hoytedow Wood Butcher

    Several catamarans have been constructed and documented in this forum. One current one is being well documented by Catbuilder. You should visit these sites and see the impressive results. I am happy to know about corecell and balsa for hull construction and the modern techniques that accompany their use. You can save a lot of weight without sacrificing strength by utilizing this knowledge.
     
  7. Corley
    Joined: Oct 2009
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    Location: Melbourne, Australia

    Corley epoxy coated

    Moving large items by truck is not too much of a problem as long as they fit into legal size limits many people have constructed their base hulls and crossbeams on their farm or home and then trucked the parts to another location to assemble.

    The important thing to keep in mind is once your hulls are joined together and the boat is 22' wide everything becomes magnitudes more difficult and expensive when it comes to transport, some people would advocate making the boat demountable but that brings its own compromises. One good approach is to build the base components then assemble the hull, beam and bridgedeck near the launching site.
     
  8. rattus
    Joined: Feb 2008
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    Location: US

    rattus Señor Member

    Just download a copy of OpenOffice from http://www.openoffice.org/

    It's free and works well with many open and proprietary file formats, including .xls

    Available for Mac OS X, various Windows flavors, and, of course, Linux.

    Mike
     
  9. Sand crab
    Joined: Feb 2011
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    Location: Montana

    Sand crab Junior Member

    construction videos

    There are many cat and boatbuilding videos on Youtube. Kelsalls ( I think)KISS system that is the most interesting. Basically you build one of the hulls as a large flat sheet of glass and core material, cut a long tringular slice fore and aft a predetermined distance part way down the centerline then fold it together to the hull beam size which gives you the shape of the hull. The cutout edges are then a clamped together and glassed up tight which gives you the taper of the bow and stern. Crazy, but it works and gives you a nice light hull without all the complicated molding and forming and it's really fast. That video is in Youtube. Also, Offshore Cats in Florida fabricates light and fast 48' hulls using female molds and sells them on Ebay for $89,000. I can't find it now but there is an unfinished cat for sale in Texas and the guys already about 80% done. I agree with the other posters that your design will be needlessly heavy. You want to make sure that you build this so it will be attractive in various ways to the guy that you want to sell it to down the road and nobody wants one of the heaviest cat ever made. Anyway, Good luck. BOB
     
  10. garydierking
    Joined: Sep 2004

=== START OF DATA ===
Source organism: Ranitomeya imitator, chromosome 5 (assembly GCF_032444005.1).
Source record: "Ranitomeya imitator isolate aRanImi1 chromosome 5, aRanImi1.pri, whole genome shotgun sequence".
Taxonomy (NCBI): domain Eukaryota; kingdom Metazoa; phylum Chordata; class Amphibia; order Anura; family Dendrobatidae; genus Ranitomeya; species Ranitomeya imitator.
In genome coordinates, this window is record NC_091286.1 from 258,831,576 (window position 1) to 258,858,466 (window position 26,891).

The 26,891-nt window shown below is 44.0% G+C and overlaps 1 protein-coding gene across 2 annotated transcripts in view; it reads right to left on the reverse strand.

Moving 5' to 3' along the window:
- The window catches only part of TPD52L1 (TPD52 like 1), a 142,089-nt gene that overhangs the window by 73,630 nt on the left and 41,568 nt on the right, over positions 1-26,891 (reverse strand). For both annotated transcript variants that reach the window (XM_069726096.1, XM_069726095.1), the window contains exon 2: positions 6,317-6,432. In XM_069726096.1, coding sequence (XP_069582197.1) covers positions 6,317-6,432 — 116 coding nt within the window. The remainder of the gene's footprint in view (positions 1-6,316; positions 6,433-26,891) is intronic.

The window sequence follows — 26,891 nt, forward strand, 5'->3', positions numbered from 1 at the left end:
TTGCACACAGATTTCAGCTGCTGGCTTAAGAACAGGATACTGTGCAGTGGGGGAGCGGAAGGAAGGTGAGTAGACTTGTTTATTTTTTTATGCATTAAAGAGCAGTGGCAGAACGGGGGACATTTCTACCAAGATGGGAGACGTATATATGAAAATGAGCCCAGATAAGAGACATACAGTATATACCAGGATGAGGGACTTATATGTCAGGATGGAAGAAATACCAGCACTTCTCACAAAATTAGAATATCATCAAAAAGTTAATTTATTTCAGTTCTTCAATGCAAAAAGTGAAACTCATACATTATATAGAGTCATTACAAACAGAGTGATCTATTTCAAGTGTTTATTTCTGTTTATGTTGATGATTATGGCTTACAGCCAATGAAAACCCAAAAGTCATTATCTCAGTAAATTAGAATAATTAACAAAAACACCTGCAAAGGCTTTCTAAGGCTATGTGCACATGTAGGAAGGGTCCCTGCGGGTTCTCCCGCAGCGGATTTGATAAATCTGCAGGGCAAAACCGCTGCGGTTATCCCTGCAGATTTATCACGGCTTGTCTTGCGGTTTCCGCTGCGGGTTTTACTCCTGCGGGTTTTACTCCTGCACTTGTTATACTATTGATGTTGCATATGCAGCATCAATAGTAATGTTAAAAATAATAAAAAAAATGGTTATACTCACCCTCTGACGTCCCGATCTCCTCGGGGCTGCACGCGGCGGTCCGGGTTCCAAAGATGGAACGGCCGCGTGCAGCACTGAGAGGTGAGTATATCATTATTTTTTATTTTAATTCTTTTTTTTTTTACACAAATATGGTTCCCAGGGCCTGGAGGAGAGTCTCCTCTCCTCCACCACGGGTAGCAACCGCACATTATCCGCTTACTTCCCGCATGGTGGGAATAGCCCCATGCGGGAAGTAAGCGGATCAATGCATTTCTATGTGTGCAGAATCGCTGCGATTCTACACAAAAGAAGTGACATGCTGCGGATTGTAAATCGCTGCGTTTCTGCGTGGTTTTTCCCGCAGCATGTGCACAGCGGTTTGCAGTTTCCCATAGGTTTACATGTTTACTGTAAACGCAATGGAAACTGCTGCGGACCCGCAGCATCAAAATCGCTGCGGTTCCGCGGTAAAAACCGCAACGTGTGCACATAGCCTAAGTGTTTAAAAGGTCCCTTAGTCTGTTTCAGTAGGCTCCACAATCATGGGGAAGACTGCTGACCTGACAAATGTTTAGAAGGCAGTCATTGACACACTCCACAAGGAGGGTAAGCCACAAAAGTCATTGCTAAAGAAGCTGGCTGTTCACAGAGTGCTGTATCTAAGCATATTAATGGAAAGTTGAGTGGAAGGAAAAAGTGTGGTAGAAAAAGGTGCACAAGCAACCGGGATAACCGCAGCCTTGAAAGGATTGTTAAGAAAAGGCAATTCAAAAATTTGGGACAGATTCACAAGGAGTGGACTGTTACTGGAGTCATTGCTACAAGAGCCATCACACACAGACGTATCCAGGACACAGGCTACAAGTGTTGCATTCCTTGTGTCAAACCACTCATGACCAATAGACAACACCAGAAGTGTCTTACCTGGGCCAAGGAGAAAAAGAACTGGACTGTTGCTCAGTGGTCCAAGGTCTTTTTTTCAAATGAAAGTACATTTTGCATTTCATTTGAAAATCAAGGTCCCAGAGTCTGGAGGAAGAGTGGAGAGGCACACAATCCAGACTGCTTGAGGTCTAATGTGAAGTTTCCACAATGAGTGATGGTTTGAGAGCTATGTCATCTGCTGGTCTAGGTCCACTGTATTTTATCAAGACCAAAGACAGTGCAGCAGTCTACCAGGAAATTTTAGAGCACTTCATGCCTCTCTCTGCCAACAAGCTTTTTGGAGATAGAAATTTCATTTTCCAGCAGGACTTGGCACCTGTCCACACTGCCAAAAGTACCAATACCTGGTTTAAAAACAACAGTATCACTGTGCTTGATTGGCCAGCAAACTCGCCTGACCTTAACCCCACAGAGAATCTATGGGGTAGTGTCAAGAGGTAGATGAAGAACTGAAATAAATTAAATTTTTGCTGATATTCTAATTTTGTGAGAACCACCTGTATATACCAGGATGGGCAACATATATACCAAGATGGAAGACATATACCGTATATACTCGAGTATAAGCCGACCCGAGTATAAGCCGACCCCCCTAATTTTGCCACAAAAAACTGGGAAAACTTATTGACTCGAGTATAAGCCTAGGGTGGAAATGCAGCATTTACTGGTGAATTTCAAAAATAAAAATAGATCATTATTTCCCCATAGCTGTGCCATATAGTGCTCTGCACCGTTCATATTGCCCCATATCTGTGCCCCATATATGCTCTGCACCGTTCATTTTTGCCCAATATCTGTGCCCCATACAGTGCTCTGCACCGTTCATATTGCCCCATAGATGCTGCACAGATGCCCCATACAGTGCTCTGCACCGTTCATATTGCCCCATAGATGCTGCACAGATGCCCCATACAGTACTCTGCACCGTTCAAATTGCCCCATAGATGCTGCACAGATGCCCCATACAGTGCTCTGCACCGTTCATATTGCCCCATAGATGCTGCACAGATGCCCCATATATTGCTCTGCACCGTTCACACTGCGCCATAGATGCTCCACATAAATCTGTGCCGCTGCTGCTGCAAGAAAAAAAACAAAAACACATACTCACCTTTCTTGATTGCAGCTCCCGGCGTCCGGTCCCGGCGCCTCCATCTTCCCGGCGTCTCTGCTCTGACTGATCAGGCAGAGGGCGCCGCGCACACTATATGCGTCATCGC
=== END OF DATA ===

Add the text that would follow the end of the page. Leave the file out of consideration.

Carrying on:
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    garydierking Senior Member

    Just for reference consider a 100' long sailing catamaran that has been operating commercially in Hawaii since the 1960's. The hull skin is two layers of 3/8" ply. Another 50' charter cat there has a single layer of 1/4" ply.
    Your 1" thick hull would be unnecessary extra weight.
    Gary
     
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  11. Sand crab
    Joined: Feb 2011
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    Sand crab Junior Member

  12. rberrey
    Joined: Oct 2010
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    Location: AL gulf coast

    rberrey Senior Member

    Ed Horstmans books can be bought from his web site, I have both trimaran , catamaran construction and foam fiberglass construction. His books and build method will help if you go the douglas fir path. As an old form carpenter I know you should be able to get a good deal on your wood. Russian birch or finn form is heavy but will do for bulkheads and frames, you may have to sand both sides before you epoxy. Building the hulls in the panhandle has some advantages , it would be a very dry build and could be done outside with no climate control need other than heat in the winter. I spent my teen years in Corpus , high humidty there is no differant than the Mobile area or anywhere else on the gulf coast. Unless your designing a bridge I would think you have plenty of time to design and build your boat, structural work has dryed up in this part of the world. rick
     
  13. Pity098
    Joined: Apr 2011
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    Location: Texas

    Pity098 Junior Member

    Howdy,

    So from what I am reading, building both hulls and the bridge-deck (as separate pieces) and then transporting would not be huge issue; the joining on site is the larger problem. Would most ship yards rent space for a short while to finish the construction?

    Clearly I need to revisit the numbers if there are cats operating safely with hull so much thinner; I do however like the idea of doubling the ply layers (say two 1/4th inch sheets) for the extra stiffness. Is there some huge advantage/disadvantage of doubling the plywood layers that I am missing? Weight being the obvious problem (however 1/4th sheet of ply ways about 1 lb/sf).

    The KISS system does look interesting and I shall research it more though for some reason I feel the need to sick out my tongue and waggle it when the subject comes up.

    Thanks rberrey, good to know it is not completely insane to contemplate construction up here. You are of course correct at the moment, structural work is dryer than a bone in the desert (part of the reason I am looking into designing myself a catamaran at the moment) and does not look to be picking up soon.



    On hull shapes, most catamarans (or boats in particular) seem to be semi-teardrop shaped; that is a narrow front that widens and then narrows back somewhat near the back. Is there a significant reason for this other than speed? I find myself wondering how it would compare to a narrow front that builds to a full body without tapering near the stern.


    Thanks,

    Land Locked Aggie
     
  14. sabahcat
    Joined: Dec 2008
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    sabahcat Senior Member

    Seeing as you are having issues on hull shapes and hull thickness I would suggest you SAVE your materials by purchasing some plans for an older style of vessel, where the plans are probably more affordable
     

  15. Sand crab
    Joined: Feb 2011
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    Location: Montana

    Sand crab Junior Member